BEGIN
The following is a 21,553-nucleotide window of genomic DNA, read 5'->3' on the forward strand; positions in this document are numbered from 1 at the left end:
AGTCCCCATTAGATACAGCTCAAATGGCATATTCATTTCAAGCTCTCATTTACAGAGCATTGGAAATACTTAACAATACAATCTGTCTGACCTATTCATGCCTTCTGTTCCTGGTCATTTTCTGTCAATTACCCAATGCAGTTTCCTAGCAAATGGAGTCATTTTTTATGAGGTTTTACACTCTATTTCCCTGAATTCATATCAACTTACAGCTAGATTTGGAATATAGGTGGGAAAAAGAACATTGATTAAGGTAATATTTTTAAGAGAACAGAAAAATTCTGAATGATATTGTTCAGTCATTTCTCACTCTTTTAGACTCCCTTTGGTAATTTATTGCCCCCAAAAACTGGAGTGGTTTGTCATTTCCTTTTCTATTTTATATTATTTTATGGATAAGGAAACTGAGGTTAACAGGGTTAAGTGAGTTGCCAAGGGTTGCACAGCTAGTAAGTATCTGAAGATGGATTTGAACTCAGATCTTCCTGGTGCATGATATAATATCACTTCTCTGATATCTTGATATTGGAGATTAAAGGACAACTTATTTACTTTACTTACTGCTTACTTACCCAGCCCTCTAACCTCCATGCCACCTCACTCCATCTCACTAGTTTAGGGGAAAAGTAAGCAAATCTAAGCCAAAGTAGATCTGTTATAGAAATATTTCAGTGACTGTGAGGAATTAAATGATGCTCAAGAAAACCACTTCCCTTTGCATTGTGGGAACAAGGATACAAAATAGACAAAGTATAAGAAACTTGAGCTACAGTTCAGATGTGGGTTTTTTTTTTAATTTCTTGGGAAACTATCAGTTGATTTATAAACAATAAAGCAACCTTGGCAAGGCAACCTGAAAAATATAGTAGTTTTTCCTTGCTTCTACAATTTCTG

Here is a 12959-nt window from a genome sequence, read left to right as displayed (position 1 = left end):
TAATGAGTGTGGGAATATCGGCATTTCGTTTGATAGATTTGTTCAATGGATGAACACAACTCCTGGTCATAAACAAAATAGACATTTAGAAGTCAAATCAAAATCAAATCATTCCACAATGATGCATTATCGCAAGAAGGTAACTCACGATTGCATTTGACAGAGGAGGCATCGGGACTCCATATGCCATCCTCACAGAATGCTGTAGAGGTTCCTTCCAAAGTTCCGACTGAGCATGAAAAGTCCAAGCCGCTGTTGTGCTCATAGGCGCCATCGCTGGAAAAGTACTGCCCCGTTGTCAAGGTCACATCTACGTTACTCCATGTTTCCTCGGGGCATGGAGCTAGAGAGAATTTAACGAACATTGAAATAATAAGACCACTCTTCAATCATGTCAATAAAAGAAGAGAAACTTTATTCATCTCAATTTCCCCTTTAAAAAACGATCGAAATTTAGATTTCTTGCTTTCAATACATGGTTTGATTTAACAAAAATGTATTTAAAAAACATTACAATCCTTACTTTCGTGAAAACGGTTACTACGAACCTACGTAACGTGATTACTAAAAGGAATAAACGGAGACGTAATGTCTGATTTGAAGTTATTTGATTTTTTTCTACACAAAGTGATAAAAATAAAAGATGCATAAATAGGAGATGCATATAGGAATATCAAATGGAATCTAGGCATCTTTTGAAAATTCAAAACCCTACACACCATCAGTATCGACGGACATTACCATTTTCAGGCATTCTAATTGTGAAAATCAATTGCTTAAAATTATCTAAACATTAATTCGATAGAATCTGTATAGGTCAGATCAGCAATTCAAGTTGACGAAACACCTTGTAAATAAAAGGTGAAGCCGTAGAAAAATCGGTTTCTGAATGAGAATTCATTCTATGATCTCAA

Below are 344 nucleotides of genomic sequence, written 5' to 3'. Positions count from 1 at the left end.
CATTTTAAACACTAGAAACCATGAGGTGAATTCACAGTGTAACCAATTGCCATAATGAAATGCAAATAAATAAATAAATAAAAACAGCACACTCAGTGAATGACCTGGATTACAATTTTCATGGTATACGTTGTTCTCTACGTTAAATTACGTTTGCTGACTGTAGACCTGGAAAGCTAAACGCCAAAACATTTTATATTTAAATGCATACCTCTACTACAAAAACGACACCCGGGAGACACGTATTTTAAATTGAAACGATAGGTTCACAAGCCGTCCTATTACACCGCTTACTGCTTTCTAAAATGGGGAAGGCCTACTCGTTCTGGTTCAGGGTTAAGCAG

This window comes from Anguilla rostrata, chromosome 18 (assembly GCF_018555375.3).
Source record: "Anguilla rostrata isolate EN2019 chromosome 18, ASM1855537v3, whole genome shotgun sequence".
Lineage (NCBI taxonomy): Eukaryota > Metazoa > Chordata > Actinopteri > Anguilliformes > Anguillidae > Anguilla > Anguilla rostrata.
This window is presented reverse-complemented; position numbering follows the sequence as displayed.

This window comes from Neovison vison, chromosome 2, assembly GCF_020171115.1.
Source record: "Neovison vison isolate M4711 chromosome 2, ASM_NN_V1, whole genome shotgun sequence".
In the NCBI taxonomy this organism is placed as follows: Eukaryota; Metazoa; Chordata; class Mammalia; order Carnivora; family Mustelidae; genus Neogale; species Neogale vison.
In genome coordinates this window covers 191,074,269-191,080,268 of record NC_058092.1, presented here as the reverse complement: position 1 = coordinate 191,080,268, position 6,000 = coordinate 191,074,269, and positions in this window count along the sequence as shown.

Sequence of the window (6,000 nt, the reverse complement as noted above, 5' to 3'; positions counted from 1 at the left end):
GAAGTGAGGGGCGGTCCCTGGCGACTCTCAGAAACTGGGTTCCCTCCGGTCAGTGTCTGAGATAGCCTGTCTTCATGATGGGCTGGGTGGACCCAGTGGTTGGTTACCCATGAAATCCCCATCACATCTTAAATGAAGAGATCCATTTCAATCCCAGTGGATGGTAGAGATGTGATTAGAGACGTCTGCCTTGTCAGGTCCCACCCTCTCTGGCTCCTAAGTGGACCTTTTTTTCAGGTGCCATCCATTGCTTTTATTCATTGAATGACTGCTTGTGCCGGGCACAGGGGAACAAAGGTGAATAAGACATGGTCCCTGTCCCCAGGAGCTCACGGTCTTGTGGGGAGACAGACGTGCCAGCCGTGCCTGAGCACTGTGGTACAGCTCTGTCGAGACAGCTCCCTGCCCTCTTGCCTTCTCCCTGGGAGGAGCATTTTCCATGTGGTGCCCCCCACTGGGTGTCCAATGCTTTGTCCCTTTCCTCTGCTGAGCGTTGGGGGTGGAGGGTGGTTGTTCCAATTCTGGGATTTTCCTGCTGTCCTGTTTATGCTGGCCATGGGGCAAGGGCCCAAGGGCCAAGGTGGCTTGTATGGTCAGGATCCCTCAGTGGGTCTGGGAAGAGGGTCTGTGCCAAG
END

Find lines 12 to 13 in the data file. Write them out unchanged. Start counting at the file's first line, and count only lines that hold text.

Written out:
Source record: "Neovison vison isolate M4711 chromosome 2, ASM_NN_V1, whole genome shotgun sequence".
In the NCBI taxonomy this organism is placed as follows: Eukaryota; Metazoa; Chordata; class Mammalia; order Carnivora; family Mustelidae; genus Neogale; species Neogale vison.